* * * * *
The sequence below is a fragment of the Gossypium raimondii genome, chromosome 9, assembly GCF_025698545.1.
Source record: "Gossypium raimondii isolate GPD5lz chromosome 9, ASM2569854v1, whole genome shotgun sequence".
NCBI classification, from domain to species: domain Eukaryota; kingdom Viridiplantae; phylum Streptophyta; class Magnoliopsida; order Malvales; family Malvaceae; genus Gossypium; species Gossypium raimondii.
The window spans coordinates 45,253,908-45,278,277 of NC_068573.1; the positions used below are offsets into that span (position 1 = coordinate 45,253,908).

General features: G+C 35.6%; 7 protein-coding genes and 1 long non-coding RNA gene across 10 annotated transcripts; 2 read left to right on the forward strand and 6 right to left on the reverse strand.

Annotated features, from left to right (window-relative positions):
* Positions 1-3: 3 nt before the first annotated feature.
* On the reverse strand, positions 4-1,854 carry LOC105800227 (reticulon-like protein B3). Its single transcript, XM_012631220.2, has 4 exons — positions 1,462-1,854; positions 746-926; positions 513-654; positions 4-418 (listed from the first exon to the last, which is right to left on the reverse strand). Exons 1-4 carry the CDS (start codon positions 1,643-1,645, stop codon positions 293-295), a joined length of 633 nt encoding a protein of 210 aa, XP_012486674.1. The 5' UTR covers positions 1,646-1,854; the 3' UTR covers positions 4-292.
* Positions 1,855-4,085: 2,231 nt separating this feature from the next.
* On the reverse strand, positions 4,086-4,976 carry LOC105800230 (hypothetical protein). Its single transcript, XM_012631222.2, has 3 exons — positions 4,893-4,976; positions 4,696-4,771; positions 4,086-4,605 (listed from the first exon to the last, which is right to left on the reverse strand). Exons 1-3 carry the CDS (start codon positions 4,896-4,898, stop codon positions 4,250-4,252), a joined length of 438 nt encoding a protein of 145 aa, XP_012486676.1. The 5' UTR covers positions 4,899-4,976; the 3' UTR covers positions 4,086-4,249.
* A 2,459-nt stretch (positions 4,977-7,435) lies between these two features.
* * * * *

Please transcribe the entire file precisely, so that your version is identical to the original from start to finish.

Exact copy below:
The sequence below is a fragment of the Gossypium raimondii genome, chromosome 9, assembly GCF_025698545.1.
Source record: "Gossypium raimondii isolate GPD5lz chromosome 9, ASM2569854v1, whole genome shotgun sequence".
NCBI classification, from domain to species: domain Eukaryota; kingdom Viridiplantae; phylum Streptophyta; class Magnoliopsida; order Malvales; family Malvaceae; genus Gossypium; species Gossypium raimondii.
The window spans coordinates 45,253,908-45,278,277 of NC_068573.1; the positions used below are offsets into that span (position 1 = coordinate 45,253,908).

General features: G+C 35.6%; 7 protein-coding genes and 1 long non-coding RNA gene across 10 annotated transcripts; 2 read left to right on the forward strand and 6 right to left on the reverse strand.

Annotated features, from left to right (window-relative positions):
* Positions 1-3: 3 nt before the first annotated feature.
* On the reverse strand, positions 4-1,854 carry LOC105800227 (reticulon-like protein B3). Its single transcript, XM_012631220.2, has 4 exons — positions 1,462-1,854; positions 746-926; positions 513-654; positions 4-418 (listed from the first exon to the last, which is right to left on the reverse strand). Exons 1-4 carry the CDS (start codon positions 1,643-1,645, stop codon positions 293-295), a joined length of 633 nt encoding a protein of 210 aa, XP_012486674.1. The 5' UTR covers positions 1,646-1,854; the 3' UTR covers positions 4-292.
* Positions 1,855-4,085: 2,231 nt separating this feature from the next.
* On the reverse strand, positions 4,086-4,976 carry LOC105800230 (hypothetical protein). Its single transcript, XM_012631222.2, has 3 exons — positions 4,893-4,976; positions 4,696-4,771; positions 4,086-4,605 (listed from the first exon to the last, which is right to left on the reverse strand). Exons 1-3 carry the CDS (start codon positions 4,896-4,898, stop codon positions 4,250-4,252), a joined length of 438 nt encoding a protein of 145 aa, XP_012486676.1. The 5' UTR covers positions 4,899-4,976; the 3' UTR covers positions 4,086-4,249.
* A 2,459-nt stretch (positions 4,977-7,435) lies between these two features.